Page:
One of the mailing lists I’m on has had a discussion recently on how professionals in our field can adapt to changes in the world. The conversation started when someone asked what cities were doing significant hiring, so they could relocate there and find a job.
While this is certainly an option, it may not be the best one. Just because an area has low unemployment doesn’t mean you will find a job there, let alone a job you like. Furthermore, that area may not continue to grow, and you may find yourself having to move again in a few years.
A better strategy is to be flexible not in where you will live (though that can be important), but to be flexible in the type of work you will do, and the industries in which you will do it. By applying your skills to a new field or industry, you can continue to learn and grow professionally without having to relocate (unless you just like moving!).
If you keep up on trends in your industry, and in the world in general, you can see the early warning signs of companies and industries that are on the declines, and ones that are growing. If your area is on the way out, start learning the vocabulary and quirks of ones that are on the rise, so you will be positioned to transition when/if it becomes necessary.
To help you out, Fortune magazine has published a list of growing market segments. Many of these segments are science-related, or could benefit from scientific input. Which ones are of interest to you? Which ones will you keep an eye on, or learn a little more about?
I’m seeing a lot of blog postings lately on networking. With all the bad economic news, people are starting to realize that it really is other people who can help them, and meeting other people is called “networking”. I saw a great post the other day that said The worst thing about networking is the word itself“, and I agree with her. Everyone is constantly meeting new people – some you will quickly forget, others may become good friends over the course of time. “Networking” is no more than making sure
Purely professional online networking, Linkedin is the undisputed leader. Jason Alba just published a new version of his book I’m on LinkedIn — Now What?. If you’re not using LinkedIn, or not using it effectively, this inexpensive, quickly read book will get you started. You will learn not only how to improve your own profile and make yourself more “findable”, but how to use the new features and searches to connect to people who can help your career.
I’m also seeing more people, and more different kinds of people, on social networking groups like Facebook. Facebook is almost completely a social site, full of games, interaction, and fun. While it can be a way to deepen a connection with a professional colleague, it can be difficult to decide exactly what, and how much, to share.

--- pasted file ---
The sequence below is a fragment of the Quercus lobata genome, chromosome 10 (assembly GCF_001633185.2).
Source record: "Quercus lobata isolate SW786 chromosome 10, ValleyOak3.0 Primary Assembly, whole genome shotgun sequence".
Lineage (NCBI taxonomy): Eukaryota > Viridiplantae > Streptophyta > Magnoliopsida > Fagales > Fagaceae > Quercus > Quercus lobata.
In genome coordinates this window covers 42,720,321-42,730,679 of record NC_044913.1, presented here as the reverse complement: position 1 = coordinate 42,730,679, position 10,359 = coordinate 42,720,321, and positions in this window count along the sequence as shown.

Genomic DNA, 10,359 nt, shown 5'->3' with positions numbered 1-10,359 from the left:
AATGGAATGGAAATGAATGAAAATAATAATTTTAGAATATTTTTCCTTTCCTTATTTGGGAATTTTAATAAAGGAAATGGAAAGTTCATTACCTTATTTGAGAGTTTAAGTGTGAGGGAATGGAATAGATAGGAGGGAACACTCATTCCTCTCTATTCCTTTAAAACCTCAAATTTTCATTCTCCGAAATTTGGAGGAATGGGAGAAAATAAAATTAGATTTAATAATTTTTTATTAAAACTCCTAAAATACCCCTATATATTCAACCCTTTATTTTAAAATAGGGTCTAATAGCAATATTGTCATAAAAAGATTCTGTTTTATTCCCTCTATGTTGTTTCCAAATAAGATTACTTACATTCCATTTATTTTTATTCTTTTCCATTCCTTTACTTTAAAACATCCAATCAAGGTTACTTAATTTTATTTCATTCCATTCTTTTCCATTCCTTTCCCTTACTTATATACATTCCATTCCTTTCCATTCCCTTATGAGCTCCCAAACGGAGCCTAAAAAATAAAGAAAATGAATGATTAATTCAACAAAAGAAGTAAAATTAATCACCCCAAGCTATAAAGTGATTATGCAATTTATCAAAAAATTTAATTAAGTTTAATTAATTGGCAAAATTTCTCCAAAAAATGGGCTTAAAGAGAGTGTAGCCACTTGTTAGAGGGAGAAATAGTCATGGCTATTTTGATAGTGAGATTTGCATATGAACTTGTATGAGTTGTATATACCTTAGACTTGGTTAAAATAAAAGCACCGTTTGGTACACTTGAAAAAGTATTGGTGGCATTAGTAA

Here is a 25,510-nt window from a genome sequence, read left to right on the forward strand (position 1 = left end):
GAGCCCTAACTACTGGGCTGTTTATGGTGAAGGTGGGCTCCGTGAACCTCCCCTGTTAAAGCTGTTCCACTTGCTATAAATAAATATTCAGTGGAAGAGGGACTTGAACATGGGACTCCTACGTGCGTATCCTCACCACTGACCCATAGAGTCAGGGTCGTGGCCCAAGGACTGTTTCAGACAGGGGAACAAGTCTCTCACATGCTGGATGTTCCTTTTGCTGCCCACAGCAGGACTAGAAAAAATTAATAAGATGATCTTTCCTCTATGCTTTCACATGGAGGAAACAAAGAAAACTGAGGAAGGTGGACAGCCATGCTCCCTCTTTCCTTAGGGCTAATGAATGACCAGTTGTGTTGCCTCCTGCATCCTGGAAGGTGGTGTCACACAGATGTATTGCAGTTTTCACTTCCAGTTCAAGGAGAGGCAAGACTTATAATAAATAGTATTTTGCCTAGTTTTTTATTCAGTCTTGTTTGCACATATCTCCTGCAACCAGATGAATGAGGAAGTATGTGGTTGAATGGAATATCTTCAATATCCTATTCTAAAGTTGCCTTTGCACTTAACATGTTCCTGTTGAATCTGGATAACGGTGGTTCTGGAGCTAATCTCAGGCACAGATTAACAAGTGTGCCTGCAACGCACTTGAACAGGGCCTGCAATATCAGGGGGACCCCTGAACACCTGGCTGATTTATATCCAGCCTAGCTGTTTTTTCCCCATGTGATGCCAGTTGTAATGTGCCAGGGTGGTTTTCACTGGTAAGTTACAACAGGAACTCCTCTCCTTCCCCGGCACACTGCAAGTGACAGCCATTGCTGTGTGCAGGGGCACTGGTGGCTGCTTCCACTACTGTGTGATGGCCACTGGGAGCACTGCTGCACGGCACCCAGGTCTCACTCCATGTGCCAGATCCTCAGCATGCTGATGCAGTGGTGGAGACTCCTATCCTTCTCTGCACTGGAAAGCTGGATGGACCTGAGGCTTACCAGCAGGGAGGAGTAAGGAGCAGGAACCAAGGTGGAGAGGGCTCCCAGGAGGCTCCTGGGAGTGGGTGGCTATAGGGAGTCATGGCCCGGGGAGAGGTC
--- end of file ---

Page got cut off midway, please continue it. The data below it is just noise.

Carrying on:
And as great as electronic networking tools can be, they are not a substitute for meeting actual people in person, spending time with them, and finding things you have in common. That is what causes real connections, makes you remember them, and might make them remember you.
So make time to have coffee with a friend, lunch with a colleague, or contact an old employer just to catch up. You never know when a casual contact will provide you with a valuable nugget of information, or even better, will give you the chance to help someone else out. Reach out now, when you don’t need anything, and your contacts will be more willing to take your calls when you do need something.
Research has shown that continual learning and exercise keep your brain young. (At least that’s the excuse I use to play too much WordTwist and Scramble on Facebook.)
So, I sometimes invent other games to keep myself occupied when bored, and hopefully stretch myself a little in a new direction. One I’ve been playing lately is “how many jobs were involved in that?” I’ll pick something and try to see how many different jobs I can identify that were involved in creating that product.
Suppose I pick a book. The author is obvious, as are the book seller, shipping and transportation people, printer and paper supplier. Editor is easy, but there may have been a developmental editor, copy editor, marketing manager, and more. Graphic artist or photographer involved in cover design and any images, as well as indexer. Maybe fact checkers (depending on the kind of book) and layout artist. What about the chemist who developed the glue used to hold the pages into the cover?
How many more can you think of? Are any of them interesting enough for you to want to explore them more?
I’ve been collecting career development information for almost 15 years now, as a volunteer career consultant for the American Chemical Society. Over the last 2 years, I collected even more, writing a book on nontraditional careers for chemists. I realized it was not doing anyone any good just sitting in my closet, so I created this blog to share it with the world.
I hope you find some of it useful.